Head of Arab nationalist faction in Joint List sets terms for supporting Gantz
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Head of Arab nationalist faction in Joint List sets terms for supporting Gantz

Blue and White must agree written deal with Arab alliance, annul controversial laws seen as discriminatory, says Mtanes Shihadeh – still noncommittal on his Balad faction’s backing

Mtanes Shihadeh, leader of the Balad faction of the Joint List, at an election campaign event, August 20, 2019. (Gili Yaari / Flash90)
Mtanes Shihadeh, leader of the Balad faction of the Joint List, at an election campaign event, August 20, 2019. (Gili Yaari / Flash90)

If the Blue and White party wants the support of the Joint List, it will have to make an official approach and openly request coalition negotiations with the mostly-Arab alliance, Mtanes Shihadeh, the leader of the alliance’s Balad faction, said Sunday in an interview with Army Radio.

“The Joint List won’t repeat the mistake of three months ago to recommend [Blue and White Leader] Benny Gantz without any commitment, without any agreement, without anything written,” Shihadeh said. “We saw what happened last time: The Joint List made its recommendation and Gantz basically broke right, adopting all the Likud party’s positions.”

Shihadeh added that the Joint List would have a number of demands in exchange for its support, among them “annulment of the Kaminitz Law and the Nation State Law, an economic program [to improve the economic situation of Israel’s Arab minority], a peace process, a change in the status of the Arab population in Israel, and annulment of discriminatory laws that significantly change the standing of the Arab population.”

The Kaminitz Law, a 2017 amendment to the Planning and Building Law, was aimed at strengthening “enforcement and penalization of planning and building offenses.” However, critics, among them Adalah, the Legal Center for Arab Minority Rights in Israel, charge that it would have “a disparate impact on Arab citizens of Israel as it fails to take into account the decades of systematic discrimination in state land planning and allocation against them that has resulted in a severe housing crisis in Arab towns and villages.”

President Reuven Rivlin (right) presents Blue and White party leader Benny Gantz with the mandate to form a new Israeli government, after PM Netanyahu’s failure to form one, at the President’s Residence in Jerusalem, October 23, 2019. (GALI TIBBON / AFP)

Arab lawmakers have said the law was designed to hurt their constituents while ignoring the difficulties Arabs face in obtaining authorization for construction.

The nation-state law enshrined Israel as the exclusive nation-state of the Jewish people, drawing protests from Druze and Arab minorities who said the legislation created official discrimination between Jews and non-Jews.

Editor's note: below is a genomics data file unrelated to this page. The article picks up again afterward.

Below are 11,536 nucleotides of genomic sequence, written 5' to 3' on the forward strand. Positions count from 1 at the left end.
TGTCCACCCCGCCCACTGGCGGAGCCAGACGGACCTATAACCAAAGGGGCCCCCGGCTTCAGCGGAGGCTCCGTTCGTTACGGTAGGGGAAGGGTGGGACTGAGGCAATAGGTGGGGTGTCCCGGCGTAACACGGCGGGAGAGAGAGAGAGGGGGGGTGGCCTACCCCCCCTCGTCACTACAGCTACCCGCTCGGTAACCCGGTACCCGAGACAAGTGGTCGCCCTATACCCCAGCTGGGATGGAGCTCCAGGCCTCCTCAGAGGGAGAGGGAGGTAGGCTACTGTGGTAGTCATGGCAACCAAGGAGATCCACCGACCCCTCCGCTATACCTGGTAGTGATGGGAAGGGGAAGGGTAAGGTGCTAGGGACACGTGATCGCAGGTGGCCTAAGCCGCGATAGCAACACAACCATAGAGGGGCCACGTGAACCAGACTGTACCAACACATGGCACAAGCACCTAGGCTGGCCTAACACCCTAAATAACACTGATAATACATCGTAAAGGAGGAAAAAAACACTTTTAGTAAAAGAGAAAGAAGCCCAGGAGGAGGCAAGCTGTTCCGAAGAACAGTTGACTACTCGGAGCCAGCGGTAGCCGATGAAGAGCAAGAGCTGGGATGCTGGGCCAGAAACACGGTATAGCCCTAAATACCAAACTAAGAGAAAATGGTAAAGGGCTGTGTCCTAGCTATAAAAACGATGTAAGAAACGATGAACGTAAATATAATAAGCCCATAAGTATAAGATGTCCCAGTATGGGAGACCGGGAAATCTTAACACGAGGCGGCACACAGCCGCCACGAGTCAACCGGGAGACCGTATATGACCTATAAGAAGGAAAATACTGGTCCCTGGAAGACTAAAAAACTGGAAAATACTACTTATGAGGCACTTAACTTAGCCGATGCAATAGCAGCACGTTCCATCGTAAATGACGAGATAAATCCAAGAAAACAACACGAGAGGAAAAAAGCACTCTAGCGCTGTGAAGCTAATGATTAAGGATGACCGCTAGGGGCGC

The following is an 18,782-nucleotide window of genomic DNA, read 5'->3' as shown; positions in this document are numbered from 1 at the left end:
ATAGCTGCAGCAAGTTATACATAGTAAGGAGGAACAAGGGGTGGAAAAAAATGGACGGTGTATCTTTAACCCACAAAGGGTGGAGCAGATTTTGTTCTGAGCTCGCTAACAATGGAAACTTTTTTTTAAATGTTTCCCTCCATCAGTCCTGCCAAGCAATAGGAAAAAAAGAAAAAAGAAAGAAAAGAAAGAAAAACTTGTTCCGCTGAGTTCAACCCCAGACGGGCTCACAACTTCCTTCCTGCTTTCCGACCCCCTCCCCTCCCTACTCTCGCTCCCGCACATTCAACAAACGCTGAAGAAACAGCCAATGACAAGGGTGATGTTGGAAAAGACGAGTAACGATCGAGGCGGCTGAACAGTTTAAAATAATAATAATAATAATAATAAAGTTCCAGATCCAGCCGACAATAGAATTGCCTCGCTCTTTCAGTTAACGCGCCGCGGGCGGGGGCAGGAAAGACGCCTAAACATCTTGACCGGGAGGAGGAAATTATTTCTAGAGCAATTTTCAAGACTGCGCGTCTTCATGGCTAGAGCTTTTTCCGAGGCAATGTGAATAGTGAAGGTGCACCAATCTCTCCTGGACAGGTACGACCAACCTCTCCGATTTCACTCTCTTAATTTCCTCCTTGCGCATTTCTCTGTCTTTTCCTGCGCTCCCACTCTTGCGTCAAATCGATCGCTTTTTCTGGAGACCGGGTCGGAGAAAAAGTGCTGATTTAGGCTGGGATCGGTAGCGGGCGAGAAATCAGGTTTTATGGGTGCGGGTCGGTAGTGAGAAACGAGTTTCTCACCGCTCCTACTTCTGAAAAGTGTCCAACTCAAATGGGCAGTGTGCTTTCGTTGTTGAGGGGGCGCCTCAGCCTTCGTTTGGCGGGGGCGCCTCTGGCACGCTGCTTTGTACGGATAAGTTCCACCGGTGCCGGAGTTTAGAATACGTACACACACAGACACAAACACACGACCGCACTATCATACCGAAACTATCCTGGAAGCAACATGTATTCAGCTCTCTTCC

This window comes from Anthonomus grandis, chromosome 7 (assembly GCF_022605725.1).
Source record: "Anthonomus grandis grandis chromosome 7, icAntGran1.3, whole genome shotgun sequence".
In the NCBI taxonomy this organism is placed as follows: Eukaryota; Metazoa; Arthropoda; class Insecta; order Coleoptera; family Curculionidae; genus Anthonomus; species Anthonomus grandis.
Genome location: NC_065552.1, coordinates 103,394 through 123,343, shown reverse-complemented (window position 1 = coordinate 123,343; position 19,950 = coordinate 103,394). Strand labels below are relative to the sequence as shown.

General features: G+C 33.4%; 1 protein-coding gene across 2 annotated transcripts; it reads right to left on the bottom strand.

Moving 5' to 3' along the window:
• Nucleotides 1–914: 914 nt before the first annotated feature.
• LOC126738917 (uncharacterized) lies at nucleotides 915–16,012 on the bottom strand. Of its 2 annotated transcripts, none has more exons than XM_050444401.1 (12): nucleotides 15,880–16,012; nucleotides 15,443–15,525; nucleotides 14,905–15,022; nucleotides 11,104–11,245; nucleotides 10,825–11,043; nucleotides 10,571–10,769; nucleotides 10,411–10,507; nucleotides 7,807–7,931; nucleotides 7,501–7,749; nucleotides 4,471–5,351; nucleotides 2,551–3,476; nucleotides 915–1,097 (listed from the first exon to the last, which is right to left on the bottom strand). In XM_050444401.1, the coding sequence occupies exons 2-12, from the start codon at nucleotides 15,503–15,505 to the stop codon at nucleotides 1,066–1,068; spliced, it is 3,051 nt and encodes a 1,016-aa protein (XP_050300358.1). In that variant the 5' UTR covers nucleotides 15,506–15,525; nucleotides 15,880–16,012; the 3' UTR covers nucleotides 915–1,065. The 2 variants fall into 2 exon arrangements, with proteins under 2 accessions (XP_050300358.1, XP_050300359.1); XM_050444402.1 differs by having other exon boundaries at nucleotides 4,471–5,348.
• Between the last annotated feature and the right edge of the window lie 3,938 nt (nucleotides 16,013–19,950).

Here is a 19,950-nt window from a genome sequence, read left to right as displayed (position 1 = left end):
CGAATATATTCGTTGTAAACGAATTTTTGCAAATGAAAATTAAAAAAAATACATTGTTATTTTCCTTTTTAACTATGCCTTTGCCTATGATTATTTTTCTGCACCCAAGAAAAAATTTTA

Balad is a nationalist Arab-majority party that was established in the 1990s.  Balad adamantly rejects the notion that Israel is an exclusively Jewish state and strongly supports turning it into a country with equal national and civil rights for Arabs and Jews. Balad also aims for the establishment of a Palestinian state in the West Bank and Gaza Strip with East Jerusalem as its capital alongside a binational Israel and a “just resolution” to the refugee issue on the basis of UN General Assembly Resolution 194.

While Shihadeh said his faction would not actively support the Joint List recommending to President Reuven Rivlin that Benny Gantz be tasked with forming a government, it would accept whatever decision the Joint List made.

“Balad’s position is clear: We will recommend not to recommend, but we will hear the position of the other [parties in the Joint List] and we will make a decision together,” Shihadeh said.

Questioned on the apparent contradiction in his statement, Shihadeh repeated that Balad’s position was well known and that it would not support Gantz, but would respect the Joint List’s decision.

After the last round of elections in September, the Joint List, a political alliance of the Arab political parties in Israel — Balad, Hadash, Ta’al and the United Arab List — recommended to Rivlin that Gantz be tasked with forming a government. However, it did so without the support of Balad’s three Knesset members.

The Joint List received 15 seats in last week’s election, an improvement of two seats on its showing in the previous round of elections. Balad still has three of the seats.

“What the close to 600,000 Arabs who voted for the Joint List were in fact saying was that they wanted to change their political status in the country. Therefore our main mission is to translate and express the will of the Arab voter,” Shihadeh said.

Ayman Odeh (C), leader of the Hadash party that is part of the Joint List alliance, gives an address with other alliance leaders at their electoral headquarters in Israel’s northern city of Shefa Amr on March 2, 2020, after polls officially closed  (Ahmad GHARABLI / AFP)

Associates of Prime Minister Benjamin Netanyahu had contacted officials in the Joint List and offered to negotiate issues important to Arab lawmakers in exchange for the faction refusing to support Gantz’s candidacy for prime minister and opposing a legislative effort to bar the prime minister from office since he is under indictment, Channel 13 reported Saturday, citing Joint List sources. The sources claimed that among the Joint List officials contacted were members of Balad.

Netanyahu’s trial on charges of bribery, fraud and breach of trust in three criminal cases is set to open on March 17.

There was no immediate reaction from Likud to the Channel 13 report.

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